African eroticism is contemplated by Tiffany Kagure Mugo referencing Nzegwu Nkiru’s essay ‘Osunality, or African Sensuality: Going Beyond Eroticism’, published by Jenda in 2010. Tiffany’s discussion offers a look at sexuality and culture while challenging the norm which seems to dictate that it is contrary to African culture and traditions to enjoy sex or to be sensual. A proposition is made, that sex in Africa [on the matter of traditions] “should be about invoking traditions so as to surface their sex positive foundations”.
The essay by Anthea Taderera on sexual harassment in Zimbabwe was prompted by several incidences, particularly the widely discussed and reported ‘mini-skirt march’ in Harare, Zimbabwe. Sexual harassment is commonplace and often dismissed with victim blaming without considering the glaring lack of safety for women navigating masculinised spaces. Morality rears its incessant head again on this subject and respectability and compliance with the norm is peddled as a solution to the perceived immorality, but this is also a political strategy to reduce the populace of women who rock the boat as it were.
Anne Moraa shares her experience on coming into and accepting her body while providing accounts of the black body moving and being in the world, performing, creating art, resisting and fighting oppression, self-doubt, and self-consciousness. A sense of detachment from the body in the early years growing up is later followed by bravery, boldness and a more profound self-awareness and confidence. One gets the sense that everything that can be thrown at the black female body often is, and more than survival, thriving remains a possibility.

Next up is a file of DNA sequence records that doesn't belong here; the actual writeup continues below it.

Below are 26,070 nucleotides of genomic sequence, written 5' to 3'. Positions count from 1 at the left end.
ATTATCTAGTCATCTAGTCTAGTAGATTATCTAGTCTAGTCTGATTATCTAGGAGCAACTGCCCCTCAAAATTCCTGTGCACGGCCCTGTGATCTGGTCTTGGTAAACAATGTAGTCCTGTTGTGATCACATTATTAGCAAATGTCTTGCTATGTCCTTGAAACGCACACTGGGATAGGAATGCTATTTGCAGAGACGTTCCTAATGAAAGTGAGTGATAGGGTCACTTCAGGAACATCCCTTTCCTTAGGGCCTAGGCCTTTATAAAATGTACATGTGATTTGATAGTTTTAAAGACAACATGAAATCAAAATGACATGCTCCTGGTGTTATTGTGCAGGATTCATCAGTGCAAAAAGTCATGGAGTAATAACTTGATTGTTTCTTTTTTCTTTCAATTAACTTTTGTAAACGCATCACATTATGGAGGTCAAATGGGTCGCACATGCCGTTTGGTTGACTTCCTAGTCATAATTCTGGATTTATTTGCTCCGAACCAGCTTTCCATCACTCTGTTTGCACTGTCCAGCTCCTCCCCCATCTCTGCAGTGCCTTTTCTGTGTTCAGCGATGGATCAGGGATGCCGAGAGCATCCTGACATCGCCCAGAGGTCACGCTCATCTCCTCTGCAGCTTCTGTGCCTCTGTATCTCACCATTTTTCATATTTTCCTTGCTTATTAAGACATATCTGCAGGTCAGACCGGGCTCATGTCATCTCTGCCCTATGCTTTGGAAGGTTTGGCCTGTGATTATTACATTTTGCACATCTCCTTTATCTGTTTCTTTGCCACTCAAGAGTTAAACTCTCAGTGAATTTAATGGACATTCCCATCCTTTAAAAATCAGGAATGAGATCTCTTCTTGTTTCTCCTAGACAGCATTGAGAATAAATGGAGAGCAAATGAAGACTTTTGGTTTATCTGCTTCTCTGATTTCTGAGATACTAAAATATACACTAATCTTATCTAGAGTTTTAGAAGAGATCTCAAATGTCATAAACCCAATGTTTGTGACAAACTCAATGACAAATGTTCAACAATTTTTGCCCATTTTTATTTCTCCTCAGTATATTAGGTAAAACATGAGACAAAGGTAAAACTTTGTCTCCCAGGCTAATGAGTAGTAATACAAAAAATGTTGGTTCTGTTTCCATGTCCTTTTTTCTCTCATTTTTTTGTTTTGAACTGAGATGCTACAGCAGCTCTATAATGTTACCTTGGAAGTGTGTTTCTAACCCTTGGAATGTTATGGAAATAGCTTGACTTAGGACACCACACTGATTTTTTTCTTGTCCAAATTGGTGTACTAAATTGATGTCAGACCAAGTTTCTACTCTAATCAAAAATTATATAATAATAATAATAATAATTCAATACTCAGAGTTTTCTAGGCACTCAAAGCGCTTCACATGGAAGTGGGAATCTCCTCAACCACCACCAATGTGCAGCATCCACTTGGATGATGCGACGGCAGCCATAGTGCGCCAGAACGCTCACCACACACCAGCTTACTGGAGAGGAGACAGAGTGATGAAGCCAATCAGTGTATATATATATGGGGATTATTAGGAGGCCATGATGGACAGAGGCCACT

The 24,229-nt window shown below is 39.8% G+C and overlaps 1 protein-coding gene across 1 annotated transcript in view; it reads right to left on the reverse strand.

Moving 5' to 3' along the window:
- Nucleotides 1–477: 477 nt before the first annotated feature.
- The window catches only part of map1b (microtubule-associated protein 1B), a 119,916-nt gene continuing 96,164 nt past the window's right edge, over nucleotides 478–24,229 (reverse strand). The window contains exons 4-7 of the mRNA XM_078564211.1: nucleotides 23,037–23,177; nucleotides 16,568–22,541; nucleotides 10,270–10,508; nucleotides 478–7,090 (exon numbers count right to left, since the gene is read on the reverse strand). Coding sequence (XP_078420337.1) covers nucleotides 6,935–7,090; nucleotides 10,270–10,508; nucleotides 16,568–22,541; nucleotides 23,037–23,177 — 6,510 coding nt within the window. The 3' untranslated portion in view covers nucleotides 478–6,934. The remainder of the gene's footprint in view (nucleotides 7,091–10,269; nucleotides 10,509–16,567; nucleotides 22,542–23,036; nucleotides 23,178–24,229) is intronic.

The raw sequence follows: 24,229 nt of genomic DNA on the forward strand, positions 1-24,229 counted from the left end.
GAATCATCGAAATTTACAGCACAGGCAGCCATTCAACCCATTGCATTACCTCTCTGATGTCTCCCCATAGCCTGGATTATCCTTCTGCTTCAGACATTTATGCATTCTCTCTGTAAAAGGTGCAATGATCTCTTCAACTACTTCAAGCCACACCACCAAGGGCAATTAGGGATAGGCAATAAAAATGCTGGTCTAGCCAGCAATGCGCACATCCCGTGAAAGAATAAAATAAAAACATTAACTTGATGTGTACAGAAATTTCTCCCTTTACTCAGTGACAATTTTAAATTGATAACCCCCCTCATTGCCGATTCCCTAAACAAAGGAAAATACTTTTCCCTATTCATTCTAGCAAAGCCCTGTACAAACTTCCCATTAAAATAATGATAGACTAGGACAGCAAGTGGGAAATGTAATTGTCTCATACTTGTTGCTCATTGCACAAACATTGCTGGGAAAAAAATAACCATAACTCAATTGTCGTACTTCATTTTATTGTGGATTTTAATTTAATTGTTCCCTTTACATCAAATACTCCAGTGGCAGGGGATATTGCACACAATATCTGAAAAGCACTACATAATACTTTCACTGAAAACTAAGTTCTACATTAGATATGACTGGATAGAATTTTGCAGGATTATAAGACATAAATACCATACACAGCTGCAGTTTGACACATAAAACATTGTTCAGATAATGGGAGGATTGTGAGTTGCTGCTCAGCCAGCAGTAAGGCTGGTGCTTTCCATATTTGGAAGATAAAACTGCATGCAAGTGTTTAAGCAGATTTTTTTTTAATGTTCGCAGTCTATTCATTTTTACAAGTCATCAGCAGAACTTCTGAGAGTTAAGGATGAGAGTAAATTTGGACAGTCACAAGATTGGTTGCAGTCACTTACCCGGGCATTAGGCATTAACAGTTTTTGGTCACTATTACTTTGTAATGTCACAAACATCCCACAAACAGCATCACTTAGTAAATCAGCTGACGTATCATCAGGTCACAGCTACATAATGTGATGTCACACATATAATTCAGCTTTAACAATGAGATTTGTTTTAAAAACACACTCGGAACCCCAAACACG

Another experience of living in one’s body is shared by Dorothy Kigen on colourism living in Kenya and being biracial. Grappling with prejudices based on one’s skin while simultaneously aware of the implications of being in possession of skin with high cachet in Kenya is by no means a pleasant experience as illustrated in the discussion. Colourism and Eurocentric beauty ideals motivate skin bleaching and perpetuate division among women as it pits them against each other, an issue that does not to apply to men.
Ola Osaze writes about language longing for Yoruba and Edo, his native tongue but for which he lacks the words. A modern day polyglot speaks a mix of register and language as they navigate the different parts of the society they live, all the while recognizing that,
‘speaking English fluently is a cultural capital’,
that enables economic survival in a predominantly English speaking society. A body moves through society through various ways but cannot avoid communication. Ola shares an experience of movement in the society and across borders through exploring not only his language but his evolving relation to his own language.
When we look different from what people expect, curiosity often leads to questions on one’s origins and presumably their identity. Fungai Machirori says she is from the future which ‘defies rules and conventions on who I should be and accepts who I am.’ Hope that such a future is within reach is a shared one particularly by those people who would like to go about living with a complexity and intersection of identities without constantly being questioned wherever they turn.
In this issue we have a review of A. Igoni Barrett’s Blackass by Zahrah Nesbitt-Ahmed. Zahrah thinks about the black African body in literature and leaned towards Igoni’s book by the surrealist nature of transformation of bodies. Depending on one’s race in Nigeria, as in many other countries on the continent and beyond, opportunities are presented or challenges met. Zahrah discusses the two types of transformations that occur in the book; racial and gender transformations. Our attention is brought to Frantz Fanon’s declaration in Black Skins, White Masks (1967), that,
‘For the black man there is only one destiny. And it is white.’
Murewa Olubela writes a poem in which a body is observed, appreciated and accepted, an apt way to end this collection of thoughts on the body.
Is it possible to take a close look at identity and write creatively about bodies and identities beyond the commonplace categories? There is much more to be said and thought about regarding the body, this issue of the Wide Margin offers a continuation of other discussions before it and hopes to further more contemplation on the black African body.